The sweetness of honey and savory umami of miso paste make for a mouthwatering glaze in this recipe from Alton Brown. While this glaze works nicely brushed or spooned over a fillet of halibut, it could easily be used to glaze a fillet of wild salmon or cod. Perhaps the best part about this glaze is that it’s impossible to forget: It’s one part miso, one part honey, so you won’t have to look anything up the next time you want to make this dish.

Sablefish with Miso

The ingredients: Sake, mirin, miso.

Another sweet and savory dish, this Japanese-inspired recipe from Just One Cookbook marinates a buttery fillet of sablefish, otherwise known as black cod, to make a meal that’s reminiscent of your favorite izakaya order. But you can adapt this marinade to any fish, adjusting the cook directions to account for differences in fat content. If you’re using wild salmon, cod, or halibut, give it an extra coating of oil to keep the fillets moist.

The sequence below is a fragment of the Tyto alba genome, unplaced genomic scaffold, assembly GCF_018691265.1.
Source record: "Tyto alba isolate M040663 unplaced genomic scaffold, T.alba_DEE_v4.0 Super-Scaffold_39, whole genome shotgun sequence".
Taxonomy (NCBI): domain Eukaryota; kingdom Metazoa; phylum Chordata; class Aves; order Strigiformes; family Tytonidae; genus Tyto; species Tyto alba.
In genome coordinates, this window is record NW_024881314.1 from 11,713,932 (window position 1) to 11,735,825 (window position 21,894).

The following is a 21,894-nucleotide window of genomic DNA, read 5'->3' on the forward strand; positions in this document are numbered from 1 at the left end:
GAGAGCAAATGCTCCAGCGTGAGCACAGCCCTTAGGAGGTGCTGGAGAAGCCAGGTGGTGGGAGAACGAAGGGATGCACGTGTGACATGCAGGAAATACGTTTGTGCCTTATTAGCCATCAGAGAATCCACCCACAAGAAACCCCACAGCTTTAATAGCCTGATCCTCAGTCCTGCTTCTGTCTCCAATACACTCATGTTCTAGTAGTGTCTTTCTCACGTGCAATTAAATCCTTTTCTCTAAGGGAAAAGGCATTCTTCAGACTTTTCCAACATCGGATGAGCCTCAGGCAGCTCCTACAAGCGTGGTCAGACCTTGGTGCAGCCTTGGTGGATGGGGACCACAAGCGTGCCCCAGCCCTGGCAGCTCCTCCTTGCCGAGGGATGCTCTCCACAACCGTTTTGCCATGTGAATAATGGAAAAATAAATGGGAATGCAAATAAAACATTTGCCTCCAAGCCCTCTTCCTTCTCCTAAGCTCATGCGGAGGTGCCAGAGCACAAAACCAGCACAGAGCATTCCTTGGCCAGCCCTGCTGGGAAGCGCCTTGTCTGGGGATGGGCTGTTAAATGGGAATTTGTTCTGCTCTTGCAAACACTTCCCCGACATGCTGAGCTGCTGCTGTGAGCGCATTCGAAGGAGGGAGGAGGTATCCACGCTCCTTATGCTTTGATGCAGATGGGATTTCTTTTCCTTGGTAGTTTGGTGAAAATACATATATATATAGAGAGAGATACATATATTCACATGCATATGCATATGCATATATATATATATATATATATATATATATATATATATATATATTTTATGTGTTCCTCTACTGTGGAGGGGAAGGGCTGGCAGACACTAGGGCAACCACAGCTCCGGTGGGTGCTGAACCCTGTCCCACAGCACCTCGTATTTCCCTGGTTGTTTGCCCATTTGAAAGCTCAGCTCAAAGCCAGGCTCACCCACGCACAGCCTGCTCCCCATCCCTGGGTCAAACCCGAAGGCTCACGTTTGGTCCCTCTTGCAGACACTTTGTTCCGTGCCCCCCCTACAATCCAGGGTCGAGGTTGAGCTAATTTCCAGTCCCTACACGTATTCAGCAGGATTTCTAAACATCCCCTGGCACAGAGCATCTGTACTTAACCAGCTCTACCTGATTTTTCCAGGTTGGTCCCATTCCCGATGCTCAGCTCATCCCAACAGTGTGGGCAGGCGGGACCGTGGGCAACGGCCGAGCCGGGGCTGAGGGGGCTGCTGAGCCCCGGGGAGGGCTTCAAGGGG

Maple and Mustard Glazed Salmon

The ingredients: Maple syrup, mustard, and lemon.

One part maple syrup and one part whole grain mustard, this glaze is a simple and delicious way to dress up your salmon. Serve with any side you like, but Serious Eats recommends Brussels sprouts, which take to the glaze nicely on their own, but will benefit from the addition of diced red onions.

Marinated Halibut

The ingredients: Lemon, rosemary, and white wine.

A meaty fillet of halibut is the perfect foil for the clean flavors of lemon, rosemary, and a splash of white wine in this simple, Mediterranean-inspired marinade from the Food Network. The fish needs just an hour or so to marinate — don’t leave it for much longer than that, lest the acid in the marinade “cook” the halibut. 

Onigiri with Smoked Salmon or Leftovers

The ingredients: Rice, nori, and leftover fish or smoked salmon.